Compliance Blog

Are These HR and Legal/Compliance Topics On Your 2022 Radar?

November 9, 2021 | Blaine Oelschlegel

Organizations have faced incredible challenges over the past 18 months. Among them has been the pace of change around HR and compliance, spurred by the COVID-19 pandemic, social justice movements, consumer legislation and employee expectations and attitudes. To help organizations prepare for the year ahead, these are some of the priorities to keep top of mind in 2022.

Attracting & Retaining Talent
The impact of “The Great Resignation of 2021” is being felt by many organizations, and the labor shortage will remain a business disruptor in 2022. As a result, CEOs say attracting and recruiting talent is their biggest challenge (57%), followed by retaining talent (51%), according to a joint study by Fortune and Deloitte.

HR departments will be under pressure to lure multi-generational candidates who have different ideas, priorities and expectations for their careers, while also incentivizing current employees to stay for the long term. Additionally, they have an opportunity to tap into candidate pools of marginalized employees to build greater diversity. Training managers on how to recruit, interview and hire job candidates in a fair and legal manner is one of the keys to finding and retaining employees in a tight labor market.

Turning Diversity, Equity and Inclusion Words Into Action
Whether working towards DEI maturity or building a DEI strategy from scratch, HR teams are in a position to change the culture of their organizations for the better. Nearly 90% of organizations say they currently have a formal DEI strategy, and more than half will allocate more budget and resources towards it in 2022. 

Providing employees and managers with behavior-based training to raise awareness and manage unconscious bias, prevent microaggressions and develop cultural competency should be part of a comprehensive DEI strategy. And a more inclusive workplace can foster more creativity, increase collaboration and improve efforts to attract and retain top talent. More than 75% of job seekers want to work for a diverse, equitable and inclusive organization.

Managing A Remote/Hybrid Workforce
The pandemic created a seismic shift towards a remote/hybrid work model that, for some organizations, may be here to stay — at least in the short term. Despite this shift, a Harvard Business Review study found that 40% of supervisors and managers expressed low self-confidence in their ability to manage workers remotely. Helping managers meet the challenge of effectively engaging a virtual team is critical to increasing productivity and retention. HR training that provides practical actions on how to maintain a respectful remote workplace helps build managerial confidence in handling different remote challenges and fosters a greater sense of belonging among team members.

Preventing Discrimination, Harassment and Retaliation
Addressing and preventing online harassment, discrimination and other misconduct remains a challenge for organizations and management. Over one-third of US workers say they have experienced harassment through email, video conferencing, chat apps or by phone while working remotely — and 70% of workplace harassment goes unreported due to fears of retaliation. Ongoing training is one of the essentials for creating a healthy workplace culture where employees and managers understand what discrimination and harassment entails, feel safe speaking up and are encouraged to report misconduct wherever they see it.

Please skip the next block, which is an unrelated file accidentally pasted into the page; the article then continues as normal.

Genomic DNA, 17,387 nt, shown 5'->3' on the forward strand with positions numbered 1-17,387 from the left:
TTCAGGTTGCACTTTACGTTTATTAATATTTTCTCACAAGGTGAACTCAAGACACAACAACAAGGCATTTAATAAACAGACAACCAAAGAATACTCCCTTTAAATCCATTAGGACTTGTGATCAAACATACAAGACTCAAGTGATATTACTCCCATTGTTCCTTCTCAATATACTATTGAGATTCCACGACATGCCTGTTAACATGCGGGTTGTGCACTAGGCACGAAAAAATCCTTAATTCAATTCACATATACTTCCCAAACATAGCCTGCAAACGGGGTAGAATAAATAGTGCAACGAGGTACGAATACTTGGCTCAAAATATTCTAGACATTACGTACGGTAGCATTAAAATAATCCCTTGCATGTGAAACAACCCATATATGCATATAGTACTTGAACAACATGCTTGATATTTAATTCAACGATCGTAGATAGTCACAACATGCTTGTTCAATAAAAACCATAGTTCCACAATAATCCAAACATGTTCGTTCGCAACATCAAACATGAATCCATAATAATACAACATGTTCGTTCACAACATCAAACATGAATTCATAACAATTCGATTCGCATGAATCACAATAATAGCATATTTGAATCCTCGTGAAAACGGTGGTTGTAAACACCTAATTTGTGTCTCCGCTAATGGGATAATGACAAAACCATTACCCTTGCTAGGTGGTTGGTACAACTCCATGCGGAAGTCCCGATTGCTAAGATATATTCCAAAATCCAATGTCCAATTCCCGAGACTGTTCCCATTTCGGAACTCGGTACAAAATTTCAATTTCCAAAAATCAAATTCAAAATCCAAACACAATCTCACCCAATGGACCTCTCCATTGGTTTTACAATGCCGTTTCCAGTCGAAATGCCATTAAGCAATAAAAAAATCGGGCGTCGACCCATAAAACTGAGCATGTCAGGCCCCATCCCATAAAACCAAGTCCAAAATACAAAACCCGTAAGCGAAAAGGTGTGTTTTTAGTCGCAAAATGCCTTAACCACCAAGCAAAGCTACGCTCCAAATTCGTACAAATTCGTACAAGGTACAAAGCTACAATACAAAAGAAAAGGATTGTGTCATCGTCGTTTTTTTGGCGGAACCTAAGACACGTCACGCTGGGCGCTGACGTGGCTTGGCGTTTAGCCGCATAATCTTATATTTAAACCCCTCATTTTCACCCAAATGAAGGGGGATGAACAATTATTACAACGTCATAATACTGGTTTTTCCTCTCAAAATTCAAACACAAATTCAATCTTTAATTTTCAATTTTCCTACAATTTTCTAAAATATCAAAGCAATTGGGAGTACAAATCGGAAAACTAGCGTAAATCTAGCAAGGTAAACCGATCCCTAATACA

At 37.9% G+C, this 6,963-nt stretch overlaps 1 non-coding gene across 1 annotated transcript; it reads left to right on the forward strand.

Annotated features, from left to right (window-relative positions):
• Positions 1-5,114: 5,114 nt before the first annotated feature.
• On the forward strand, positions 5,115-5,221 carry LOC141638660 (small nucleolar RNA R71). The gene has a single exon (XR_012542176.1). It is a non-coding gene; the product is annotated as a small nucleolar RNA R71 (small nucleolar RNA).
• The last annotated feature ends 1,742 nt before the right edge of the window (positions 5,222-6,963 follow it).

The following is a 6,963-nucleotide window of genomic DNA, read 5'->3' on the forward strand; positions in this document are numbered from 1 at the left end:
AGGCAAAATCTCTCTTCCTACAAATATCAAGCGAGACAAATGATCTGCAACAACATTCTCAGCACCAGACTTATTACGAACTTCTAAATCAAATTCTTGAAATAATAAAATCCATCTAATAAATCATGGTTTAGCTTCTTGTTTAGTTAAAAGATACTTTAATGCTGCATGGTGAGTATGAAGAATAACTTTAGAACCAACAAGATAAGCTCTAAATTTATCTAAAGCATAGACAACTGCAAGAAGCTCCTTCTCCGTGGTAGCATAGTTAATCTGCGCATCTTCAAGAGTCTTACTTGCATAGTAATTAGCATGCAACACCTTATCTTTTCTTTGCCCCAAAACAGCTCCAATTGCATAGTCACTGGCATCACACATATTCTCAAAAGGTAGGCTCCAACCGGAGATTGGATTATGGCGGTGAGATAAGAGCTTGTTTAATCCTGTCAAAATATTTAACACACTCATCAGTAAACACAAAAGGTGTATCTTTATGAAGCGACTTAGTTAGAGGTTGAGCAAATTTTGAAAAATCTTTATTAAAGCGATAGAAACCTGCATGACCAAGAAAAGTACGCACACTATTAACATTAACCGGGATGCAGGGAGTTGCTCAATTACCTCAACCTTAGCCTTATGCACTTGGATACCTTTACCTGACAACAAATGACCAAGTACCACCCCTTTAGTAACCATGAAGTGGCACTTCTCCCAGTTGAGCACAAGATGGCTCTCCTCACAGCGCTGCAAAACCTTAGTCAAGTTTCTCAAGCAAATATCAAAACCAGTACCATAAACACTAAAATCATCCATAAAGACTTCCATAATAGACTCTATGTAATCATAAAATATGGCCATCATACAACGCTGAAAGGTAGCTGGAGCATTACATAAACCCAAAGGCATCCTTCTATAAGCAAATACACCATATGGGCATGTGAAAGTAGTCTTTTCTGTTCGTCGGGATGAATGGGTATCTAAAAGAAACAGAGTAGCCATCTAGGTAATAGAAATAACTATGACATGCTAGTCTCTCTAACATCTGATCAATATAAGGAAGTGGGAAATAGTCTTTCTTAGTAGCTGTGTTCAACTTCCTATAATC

Protecting Data & Consumer Privacy
Phishing, ransomware and other cybersecurity attacks have skyrocketed with more employees working remotely, while stricter data privacy laws put more pressure on organizations to protect consumers’ information. To avoid stiff penalties and reputational damage, organizations should ensure employees are meeting their responsibilities to safeguard consumer information under the California Consumer Privacy Act and UK’s General Data Protection Regulation. Additionally, ongoing phishing awareness training should be part of a comprehensive data privacy and information security program for employees working onsite, at home or on the road. 

Reinforcing Code of Conduct
Code of conduct plays an important role in preventing potential crises before they happen from embarrassing and damaging lawsuits about workplace discrimination and sexual harassment to media reports of security breaches exposing customers’ private information. By ensuring employees, managers and executives understand what is and isn’t acceptable behavior and providing practical guidance when choices are not clear, code of conduct training helps create a collective sense that ‘we’re all in this together.” By also requiring supply chain partners to complete code of conduct training, organizations set clear standards of behavior for third-party business operations to reduce compliance, financial and reputational risks.

Traliant Insight
Taking a holistic approach to behavior-based compliance training is one of the most effective ways organizations can equip employees and managers to meet the evolving workplace challenges in 2022 and beyond.

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